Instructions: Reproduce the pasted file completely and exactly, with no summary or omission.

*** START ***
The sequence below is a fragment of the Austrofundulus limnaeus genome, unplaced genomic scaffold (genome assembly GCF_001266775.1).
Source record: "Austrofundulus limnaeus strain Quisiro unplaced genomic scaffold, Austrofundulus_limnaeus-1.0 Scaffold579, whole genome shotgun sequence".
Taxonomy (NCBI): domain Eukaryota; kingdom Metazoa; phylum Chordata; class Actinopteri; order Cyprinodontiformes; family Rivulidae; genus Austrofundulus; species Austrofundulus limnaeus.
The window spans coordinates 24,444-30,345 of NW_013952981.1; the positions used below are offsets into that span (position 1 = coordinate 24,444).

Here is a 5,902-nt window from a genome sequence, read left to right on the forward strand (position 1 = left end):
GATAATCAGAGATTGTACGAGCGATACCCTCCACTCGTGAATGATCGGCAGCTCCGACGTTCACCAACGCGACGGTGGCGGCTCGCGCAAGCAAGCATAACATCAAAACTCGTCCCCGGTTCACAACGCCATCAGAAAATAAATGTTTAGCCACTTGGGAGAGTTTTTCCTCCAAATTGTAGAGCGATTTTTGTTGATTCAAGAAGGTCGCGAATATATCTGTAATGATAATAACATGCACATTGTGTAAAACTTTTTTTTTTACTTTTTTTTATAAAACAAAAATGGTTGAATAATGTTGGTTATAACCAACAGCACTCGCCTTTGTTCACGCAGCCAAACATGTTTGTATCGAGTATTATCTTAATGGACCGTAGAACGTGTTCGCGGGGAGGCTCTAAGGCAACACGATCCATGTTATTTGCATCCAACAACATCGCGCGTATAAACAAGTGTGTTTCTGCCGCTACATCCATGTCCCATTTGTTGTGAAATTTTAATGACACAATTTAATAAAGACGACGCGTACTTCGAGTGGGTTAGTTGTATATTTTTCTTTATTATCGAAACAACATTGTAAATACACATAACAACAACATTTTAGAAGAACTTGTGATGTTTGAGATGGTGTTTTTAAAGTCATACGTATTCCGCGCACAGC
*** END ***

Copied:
The sequence below is a fragment of the Austrofundulus limnaeus genome, unplaced genomic scaffold (genome assembly GCF_001266775.1).
Source record: "Austrofundulus limnaeus strain Quisiro unplaced genomic scaffold, Austrofundulus_limnaeus-1.0 Scaffold579, whole genome shotgun sequence".
Taxonomy (NCBI): domain Eukaryota; kingdom Metazoa; phylum Chordata; class Actinopteri; order Cyprinodontiformes; family Rivulidae; genus Austrofundulus; species Austrofundulus limnaeus.
The window spans coordinates 24,444-30,345 of NW_013952981.1; the positions used below are offsets into that span (position 1 = coordinate 24,444).

Here is a 5,902-nt window from a genome sequence, read left to right on the forward strand (position 1 = left end):
GATAATCAGAGATTGTACGAGCGATACCCTCCACTCGTGAATGATCGGCAGCTCCGACGTTCACCAACGCGACGGTGGCGGCTCGCGCAAGCAAGCATAACATCAAAACTCGTCCCCGGTTCACAACGCCATCAGAAAATAAATGTTTAGCCACTTGGGAGAGTTTTTCCTCCAAATTGTAGAGCGATTTTTGTTGATTCAAGAAGGTCGCGAATATATCTGTAATGATAATAACATGCACATTGTGTAAAACTTTTTTTTTTACTTTTTTTTATAAAACAAAAATGGTTGAATAATGTTGGTTATAACCAACAGCACTCGCCTTTGTTCACGCAGCCAAACATGTTTGTATCGAGTATTATCTTAATGGACCGTAGAACGTGTTCGCGGGGAGGCTCTAAGGCAACACGATCCATGTTATTTGCATCCAACAACATCGCGCGTATAAACAAGTGTGTTTCTGCCGCTACATCCATGTCCCATTTGTTGTGAAATTTTAATGACACAATTTAATAAAGACGACGCGTACTTCGAGTGGGTTAGTTGTATATTTTTCTTTATTATCGAAACAACATTGTAAATACACATAACAACAACATTTTAGAAGAACTTGTGATGTTTGAGATGGTGTTTTTAAAGTCATACGTATTCCGCGCACAGC